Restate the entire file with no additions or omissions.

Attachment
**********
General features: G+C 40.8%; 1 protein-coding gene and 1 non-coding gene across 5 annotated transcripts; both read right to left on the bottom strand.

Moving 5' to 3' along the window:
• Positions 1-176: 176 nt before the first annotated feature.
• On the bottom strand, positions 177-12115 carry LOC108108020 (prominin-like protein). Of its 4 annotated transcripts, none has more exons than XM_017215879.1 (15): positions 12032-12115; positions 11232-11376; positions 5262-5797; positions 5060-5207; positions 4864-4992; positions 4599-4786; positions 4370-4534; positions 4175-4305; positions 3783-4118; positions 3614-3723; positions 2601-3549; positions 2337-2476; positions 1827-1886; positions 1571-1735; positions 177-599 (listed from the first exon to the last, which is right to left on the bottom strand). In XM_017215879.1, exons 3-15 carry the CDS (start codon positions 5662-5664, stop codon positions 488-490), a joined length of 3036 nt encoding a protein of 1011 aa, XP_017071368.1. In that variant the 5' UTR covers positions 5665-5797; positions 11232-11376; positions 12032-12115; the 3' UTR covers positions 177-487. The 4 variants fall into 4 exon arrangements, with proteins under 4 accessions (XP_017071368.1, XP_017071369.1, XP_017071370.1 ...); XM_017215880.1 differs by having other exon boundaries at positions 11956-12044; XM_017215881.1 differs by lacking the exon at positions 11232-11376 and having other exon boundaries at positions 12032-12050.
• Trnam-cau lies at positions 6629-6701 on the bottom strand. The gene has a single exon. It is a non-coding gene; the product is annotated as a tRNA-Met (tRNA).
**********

General features: G+C 40.8%; 1 protein-coding gene and 1 non-coding gene across 5 annotated transcripts; both read right to left on the bottom strand.

Moving 5' to 3' along the window:
• Positions 1-176: 176 nt before the first annotated feature.
• On the bottom strand, positions 177-12115 carry LOC108108020 (prominin-like protein). Of its 4 annotated transcripts, none has more exons than XM_017215879.1 (15): positions 12032-12115; positions 11232-11376; positions 5262-5797; positions 5060-5207; positions 4864-4992; positions 4599-4786; positions 4370-4534; positions 4175-4305; positions 3783-4118; positions 3614-3723; positions 2601-3549; positions 2337-2476; positions 1827-1886; positions 1571-1735; positions 177-599 (listed from the first exon to the last, which is right to left on the bottom strand). In XM_017215879.1, exons 3-15 carry the CDS (start codon positions 5662-5664, stop codon positions 488-490), a joined length of 3036 nt encoding a protein of 1011 aa, XP_017071368.1. In that variant the 5' UTR covers positions 5665-5797; positions 11232-11376; positions 12032-12115; the 3' UTR covers positions 177-487. The 4 variants fall into 4 exon arrangements, with proteins under 4 accessions (XP_017071368.1, XP_017071369.1, XP_017071370.1 ...); XM_017215880.1 differs by having other exon boundaries at positions 11956-12044; XM_017215881.1 differs by lacking the exon at positions 11232-11376 and having other exon boundaries at positions 12032-12050.
• Trnam-cau lies at positions 6629-6701 on the bottom strand. The gene has a single exon. It is a non-coding gene; the product is annotated as a tRNA-Met (tRNA).